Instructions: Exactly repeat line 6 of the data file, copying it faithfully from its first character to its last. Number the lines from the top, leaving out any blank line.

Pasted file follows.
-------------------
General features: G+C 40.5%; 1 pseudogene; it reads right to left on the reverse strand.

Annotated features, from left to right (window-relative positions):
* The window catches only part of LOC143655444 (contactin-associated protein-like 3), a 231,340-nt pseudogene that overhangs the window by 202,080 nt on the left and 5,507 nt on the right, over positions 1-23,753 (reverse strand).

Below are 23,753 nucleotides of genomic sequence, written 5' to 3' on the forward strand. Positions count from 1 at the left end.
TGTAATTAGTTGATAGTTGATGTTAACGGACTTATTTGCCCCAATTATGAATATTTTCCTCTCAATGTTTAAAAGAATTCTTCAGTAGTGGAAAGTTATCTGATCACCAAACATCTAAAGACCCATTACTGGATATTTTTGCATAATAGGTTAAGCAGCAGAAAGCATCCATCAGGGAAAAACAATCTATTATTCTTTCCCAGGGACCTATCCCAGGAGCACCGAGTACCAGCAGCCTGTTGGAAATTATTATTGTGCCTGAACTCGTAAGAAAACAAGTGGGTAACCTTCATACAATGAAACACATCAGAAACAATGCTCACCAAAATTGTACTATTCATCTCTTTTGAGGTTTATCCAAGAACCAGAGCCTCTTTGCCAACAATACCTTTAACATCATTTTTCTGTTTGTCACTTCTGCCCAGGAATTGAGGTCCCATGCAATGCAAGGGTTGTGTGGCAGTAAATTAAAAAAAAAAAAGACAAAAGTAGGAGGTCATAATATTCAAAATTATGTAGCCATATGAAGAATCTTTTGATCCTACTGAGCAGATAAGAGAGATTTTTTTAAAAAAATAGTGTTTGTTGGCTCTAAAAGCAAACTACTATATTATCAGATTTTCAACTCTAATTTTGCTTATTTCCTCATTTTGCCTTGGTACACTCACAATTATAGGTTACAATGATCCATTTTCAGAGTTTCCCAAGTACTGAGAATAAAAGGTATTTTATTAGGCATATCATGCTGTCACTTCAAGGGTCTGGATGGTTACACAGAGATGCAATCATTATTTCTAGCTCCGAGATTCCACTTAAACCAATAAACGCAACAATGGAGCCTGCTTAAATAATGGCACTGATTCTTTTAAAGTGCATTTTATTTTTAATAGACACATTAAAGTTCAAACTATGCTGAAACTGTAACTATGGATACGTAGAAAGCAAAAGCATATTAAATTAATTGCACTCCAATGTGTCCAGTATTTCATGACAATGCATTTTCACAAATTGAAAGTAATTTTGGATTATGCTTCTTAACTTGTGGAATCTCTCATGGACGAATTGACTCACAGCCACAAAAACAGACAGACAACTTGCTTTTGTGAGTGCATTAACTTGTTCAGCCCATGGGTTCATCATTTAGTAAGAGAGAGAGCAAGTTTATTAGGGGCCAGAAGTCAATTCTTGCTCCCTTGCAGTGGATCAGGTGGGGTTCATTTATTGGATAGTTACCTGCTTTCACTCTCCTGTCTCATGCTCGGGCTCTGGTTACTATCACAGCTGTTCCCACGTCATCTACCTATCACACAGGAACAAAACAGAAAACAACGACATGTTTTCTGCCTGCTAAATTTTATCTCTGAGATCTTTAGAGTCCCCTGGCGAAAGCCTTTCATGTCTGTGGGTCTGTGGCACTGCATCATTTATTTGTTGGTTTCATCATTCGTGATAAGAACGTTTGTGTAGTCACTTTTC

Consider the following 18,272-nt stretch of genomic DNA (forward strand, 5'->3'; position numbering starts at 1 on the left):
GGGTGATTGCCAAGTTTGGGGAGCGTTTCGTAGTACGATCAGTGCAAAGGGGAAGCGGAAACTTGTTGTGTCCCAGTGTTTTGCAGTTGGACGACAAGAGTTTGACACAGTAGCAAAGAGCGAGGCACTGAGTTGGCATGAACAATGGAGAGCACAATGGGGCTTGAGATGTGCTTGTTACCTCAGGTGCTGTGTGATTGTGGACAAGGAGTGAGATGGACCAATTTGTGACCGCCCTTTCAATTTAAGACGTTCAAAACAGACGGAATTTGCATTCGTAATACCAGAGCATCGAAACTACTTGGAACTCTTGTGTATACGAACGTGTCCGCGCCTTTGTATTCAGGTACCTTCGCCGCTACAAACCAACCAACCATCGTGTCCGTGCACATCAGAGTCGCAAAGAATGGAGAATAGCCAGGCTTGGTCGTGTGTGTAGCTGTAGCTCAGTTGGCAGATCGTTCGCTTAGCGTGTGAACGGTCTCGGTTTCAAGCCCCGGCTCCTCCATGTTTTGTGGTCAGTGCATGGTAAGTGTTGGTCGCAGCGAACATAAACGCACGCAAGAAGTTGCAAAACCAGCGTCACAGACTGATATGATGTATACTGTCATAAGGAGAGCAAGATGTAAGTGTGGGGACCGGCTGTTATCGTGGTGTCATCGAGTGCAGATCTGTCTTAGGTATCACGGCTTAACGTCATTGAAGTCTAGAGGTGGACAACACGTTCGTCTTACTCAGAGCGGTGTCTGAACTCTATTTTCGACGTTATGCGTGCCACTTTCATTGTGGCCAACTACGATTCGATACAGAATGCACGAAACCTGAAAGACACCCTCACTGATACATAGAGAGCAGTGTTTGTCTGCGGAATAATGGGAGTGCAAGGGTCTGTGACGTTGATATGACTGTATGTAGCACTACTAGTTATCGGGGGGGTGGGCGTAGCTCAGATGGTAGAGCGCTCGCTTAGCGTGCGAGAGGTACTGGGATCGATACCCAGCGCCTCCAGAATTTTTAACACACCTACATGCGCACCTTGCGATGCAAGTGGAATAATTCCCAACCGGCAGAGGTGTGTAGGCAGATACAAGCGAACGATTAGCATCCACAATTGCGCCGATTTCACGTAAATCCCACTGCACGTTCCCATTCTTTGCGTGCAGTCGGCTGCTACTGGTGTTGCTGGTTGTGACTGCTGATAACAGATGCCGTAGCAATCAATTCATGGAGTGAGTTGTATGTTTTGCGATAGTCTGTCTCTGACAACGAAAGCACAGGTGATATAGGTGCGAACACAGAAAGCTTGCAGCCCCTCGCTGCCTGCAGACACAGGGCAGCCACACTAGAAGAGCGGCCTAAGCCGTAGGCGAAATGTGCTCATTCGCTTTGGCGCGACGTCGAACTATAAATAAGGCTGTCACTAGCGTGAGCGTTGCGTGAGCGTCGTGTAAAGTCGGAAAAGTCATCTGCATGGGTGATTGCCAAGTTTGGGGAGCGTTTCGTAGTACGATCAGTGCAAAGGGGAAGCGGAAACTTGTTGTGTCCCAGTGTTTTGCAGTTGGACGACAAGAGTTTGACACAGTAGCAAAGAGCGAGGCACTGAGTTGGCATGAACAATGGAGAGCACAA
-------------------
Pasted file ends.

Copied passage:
Consider the following 18,272-nt stretch of genomic DNA (forward strand, 5'->3'; position numbering starts at 1 on the left):